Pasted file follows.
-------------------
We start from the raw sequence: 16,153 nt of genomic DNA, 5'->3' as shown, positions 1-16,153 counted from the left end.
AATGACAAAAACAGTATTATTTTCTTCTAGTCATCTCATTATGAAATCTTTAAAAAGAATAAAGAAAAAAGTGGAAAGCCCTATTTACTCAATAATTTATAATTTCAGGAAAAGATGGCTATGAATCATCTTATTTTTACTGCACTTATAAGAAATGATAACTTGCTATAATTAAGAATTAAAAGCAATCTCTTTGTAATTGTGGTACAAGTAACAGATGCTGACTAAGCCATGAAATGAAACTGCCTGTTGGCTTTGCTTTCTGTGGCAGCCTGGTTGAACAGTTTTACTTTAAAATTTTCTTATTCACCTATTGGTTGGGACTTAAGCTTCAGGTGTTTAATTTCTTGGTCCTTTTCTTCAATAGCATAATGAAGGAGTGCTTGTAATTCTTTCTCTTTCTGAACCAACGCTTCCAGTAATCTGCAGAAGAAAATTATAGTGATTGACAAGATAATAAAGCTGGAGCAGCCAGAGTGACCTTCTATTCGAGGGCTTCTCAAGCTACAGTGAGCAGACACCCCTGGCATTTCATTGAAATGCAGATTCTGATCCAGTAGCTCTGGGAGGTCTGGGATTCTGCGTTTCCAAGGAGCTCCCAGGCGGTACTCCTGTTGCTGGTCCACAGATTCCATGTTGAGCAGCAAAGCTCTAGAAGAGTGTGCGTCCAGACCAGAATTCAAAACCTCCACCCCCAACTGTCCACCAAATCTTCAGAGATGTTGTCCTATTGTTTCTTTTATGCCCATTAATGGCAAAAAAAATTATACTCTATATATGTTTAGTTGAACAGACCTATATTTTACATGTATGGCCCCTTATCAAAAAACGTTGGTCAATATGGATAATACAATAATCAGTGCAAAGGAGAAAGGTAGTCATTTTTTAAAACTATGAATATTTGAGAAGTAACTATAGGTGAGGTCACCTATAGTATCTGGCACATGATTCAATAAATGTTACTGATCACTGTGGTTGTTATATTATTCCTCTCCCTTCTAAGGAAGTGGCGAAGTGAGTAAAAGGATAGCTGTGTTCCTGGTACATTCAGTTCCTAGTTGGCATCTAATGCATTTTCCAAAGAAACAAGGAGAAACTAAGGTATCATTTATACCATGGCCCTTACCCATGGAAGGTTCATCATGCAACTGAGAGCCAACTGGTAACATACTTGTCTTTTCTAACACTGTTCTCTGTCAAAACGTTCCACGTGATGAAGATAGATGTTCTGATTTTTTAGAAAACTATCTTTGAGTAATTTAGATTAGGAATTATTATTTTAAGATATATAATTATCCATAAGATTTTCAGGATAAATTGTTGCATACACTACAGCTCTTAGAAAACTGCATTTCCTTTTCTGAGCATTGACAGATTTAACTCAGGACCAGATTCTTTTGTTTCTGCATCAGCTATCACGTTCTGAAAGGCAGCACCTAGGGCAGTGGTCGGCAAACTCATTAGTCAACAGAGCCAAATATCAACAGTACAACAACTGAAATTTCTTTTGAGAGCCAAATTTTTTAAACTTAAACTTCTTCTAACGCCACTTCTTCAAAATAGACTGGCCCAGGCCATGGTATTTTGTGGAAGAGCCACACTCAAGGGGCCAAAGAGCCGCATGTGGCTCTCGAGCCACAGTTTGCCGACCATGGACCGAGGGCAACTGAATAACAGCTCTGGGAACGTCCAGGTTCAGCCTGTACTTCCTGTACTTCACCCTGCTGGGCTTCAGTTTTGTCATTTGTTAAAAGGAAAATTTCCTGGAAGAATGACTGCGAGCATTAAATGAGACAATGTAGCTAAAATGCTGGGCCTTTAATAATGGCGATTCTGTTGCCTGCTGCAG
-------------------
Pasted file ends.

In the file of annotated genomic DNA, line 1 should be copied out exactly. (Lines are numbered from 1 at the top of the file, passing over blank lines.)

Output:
We start from the raw sequence: 16,153 nt of genomic DNA, 5'->3' as shown, positions 1-16,153 counted from the left end.